FIG. 3 illustrates the foregoing effect and shows that the net pressure plot 20, alone, would have suggested fracture extension with height confinement. However the derivative plot 21, being approximately constant, shows clearly that a stable height growth, or fissures opening, is in fact taking place. The recognition of this through use of the present invention is important, as it gives a clear and early warning that the pressure capacity of the formation may be reached during the fracturing operation which will result in inefficient fracture extension, and a possible screenout, which would have a detrimental effect on the economics of the well unless corrective action is taken once the behavior is recognized from the essentially flat portion 21 of the derivative plot.
Another important fracturing event that can be recognized early in accordance with the present invention is screenout. The use of the derivative provides enhanced sensitivity, and detects events earlier in time than is possible through the use of the net pressure plot alone. As shown in FIG. 4, a fracture tip screenout can be recognized when the derivative increases sharply in the curve portion 25, well before this phenomena can be observed on the net pressure plot 26. At a later time, the derivative and net pressure values tend to merge in the region 27. For a near well bore screenout, FIG. 5 shows that the derivative increases sharply in the region 28, and then crosses the net pressure plot 29 at 30, which again identifies the screenout earlier than by using the net pressure plot alone. The lead time obtained in accordance with the present invention is highly advantageous in that corrective actions can be taken to minimize the economic impact of a screenout.
The use of the derivative of the pressure data clearly magnifies and permits detection of events earlier in time than prior methods due to the enhanced sensitivity. To further illustrate the derivative approach, a diagnostic plot is shown in FIG. 6 of net pressure, and the pressure derivative, made from actual field data. The plot indicates "PKN" behavior of the fractures in the region 30 of the plot for about the first six (6) minutes of pumping. The closure pressure is determined by making the slope of the net pressure data in the PKN region equal to that of the plot of the derivatives. The estimate was found to coincide with the results of an in-situ stress test that was conducted prior to the job. The net pressure data exhibits a flattened aspect 32 that is evident after about 20 minutes of pumping, while the injection rate was maintained constant. This pattern indicates increased fluid loss due to opening of natural fissures in the rock, or stable height growth. The pressure at which this phenomenon occurs its known as the pressure capacity of the formation. Detection of such capacity is crucial for an adequate design of a fracturing operation. Pressures are then kept, if possible, below the critical value which would otherwise increase leakoff, decrease the efficiency of fracture extension, and possibly result in an early screenout by premature slurry dehydration. Of extreme importance in connection with the present invention is the fact that the derivative detects the departure from the PKN-type behavior earlier in time. For example the derivative slope flattens in the region 33 after about 7 minutes, and a definite downward trend 34 can be seen at about 12 minutes. This lead time can be used to great advantage in making on-the-spot decisions during the fracturing operation.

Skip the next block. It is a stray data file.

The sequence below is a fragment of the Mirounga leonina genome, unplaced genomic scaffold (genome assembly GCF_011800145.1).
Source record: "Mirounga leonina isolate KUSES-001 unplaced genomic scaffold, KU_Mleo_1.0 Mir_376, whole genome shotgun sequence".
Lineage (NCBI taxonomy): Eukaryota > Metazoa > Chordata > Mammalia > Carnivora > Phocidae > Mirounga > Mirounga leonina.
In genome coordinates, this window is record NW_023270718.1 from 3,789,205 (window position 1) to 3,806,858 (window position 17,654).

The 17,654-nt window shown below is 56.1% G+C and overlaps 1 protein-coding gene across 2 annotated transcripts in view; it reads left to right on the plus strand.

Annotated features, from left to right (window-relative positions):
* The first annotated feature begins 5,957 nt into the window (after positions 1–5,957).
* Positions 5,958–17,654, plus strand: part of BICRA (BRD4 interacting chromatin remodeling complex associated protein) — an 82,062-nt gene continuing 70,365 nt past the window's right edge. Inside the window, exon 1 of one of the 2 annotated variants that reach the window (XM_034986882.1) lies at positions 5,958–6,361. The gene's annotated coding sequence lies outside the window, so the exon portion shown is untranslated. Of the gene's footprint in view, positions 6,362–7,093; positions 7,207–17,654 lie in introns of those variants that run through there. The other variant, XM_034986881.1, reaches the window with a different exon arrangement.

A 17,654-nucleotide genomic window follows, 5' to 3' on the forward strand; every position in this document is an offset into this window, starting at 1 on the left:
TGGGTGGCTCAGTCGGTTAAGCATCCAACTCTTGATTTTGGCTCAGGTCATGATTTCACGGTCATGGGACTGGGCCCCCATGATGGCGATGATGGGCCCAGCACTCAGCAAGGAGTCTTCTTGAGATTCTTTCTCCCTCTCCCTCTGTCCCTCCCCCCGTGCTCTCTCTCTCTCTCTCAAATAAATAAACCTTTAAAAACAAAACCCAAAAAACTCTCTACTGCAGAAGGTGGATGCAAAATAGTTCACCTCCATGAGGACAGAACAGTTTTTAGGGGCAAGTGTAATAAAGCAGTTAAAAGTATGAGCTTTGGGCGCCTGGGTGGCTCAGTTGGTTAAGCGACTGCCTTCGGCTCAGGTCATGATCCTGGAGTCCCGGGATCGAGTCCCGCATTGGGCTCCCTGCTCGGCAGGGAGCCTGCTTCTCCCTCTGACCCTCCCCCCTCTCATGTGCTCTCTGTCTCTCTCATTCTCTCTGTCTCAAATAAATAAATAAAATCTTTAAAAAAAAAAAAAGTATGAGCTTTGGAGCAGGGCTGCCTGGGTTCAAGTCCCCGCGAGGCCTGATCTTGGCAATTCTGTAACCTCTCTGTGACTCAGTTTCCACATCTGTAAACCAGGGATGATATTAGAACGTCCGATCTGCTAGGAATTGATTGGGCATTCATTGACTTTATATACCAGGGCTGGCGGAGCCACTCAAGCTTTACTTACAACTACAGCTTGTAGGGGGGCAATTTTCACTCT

The plots as disclosed herein can be made by machine in real time upon receipt of downhole pressure measurements, and then an interpretation made in accordance with the present invention upon observation of the trends of such plots. Alternatively, the interpretation also can be made by machine computation with a suitable display of the diagnosis. Either procedure is intended to be within the scope of the present invention.
It now will be recognized that new and improved methods have been disclosed for analysis of the pressure data that is obtained during a well fracturing operation. As mentioned previously, the data can be obtained by direct downhole measurements, or can be inferred from surface measurements, taken together with other factors such as friction losses and hydrostatic head. Since certain changes or modifications may be made in the disclosed methods without departing from the inventive concepts involved, it is the aim of the appended claims to cover all such changes or modifications falling within the true spirit and scope of the present invention.
|Cited Patent||Filing date||Publication date||Applicant||Title|
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|US4393933 *||Apr 6, 1981||Jul 19, 1983||Standard Oil Company (Indiana)||Determination of maximum fracture pressure|
|Citing Patent||Filing date||Publication date||Applicant||Title|
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|US7724925 *||May 18, 2004||May 25, 2010||Thermal Wave Imaging, Inc.||System for generating thermographic images using thermographic signal reconstruction|
|US8731890 *||Feb 3, 2009||May 20, 2014||M-I L.L.C.||Method of estimating well disposal capacity|
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|U.S. Classification||73/152.39, 166/250.09|
|International Classification||E21B49/00, E21B43/26|
|Cooperative Classification||E21B49/006, E21B49/008, E21B43/26|
|European Classification||E21B49/00M, E21B43/26, E21B49/00P|
|Sep 18, 1995||FPAY||Fee payment|
Year of fee payment: 4
|Nov 16, 1999||REMI||Maintenance fee reminder mailed|
|Apr 23, 2000||LAPS||Lapse for failure to pay maintenance fees|
|Jul 4, 2000||FP||Expired due to failure to pay maintenance fee|
Effective date: 20000421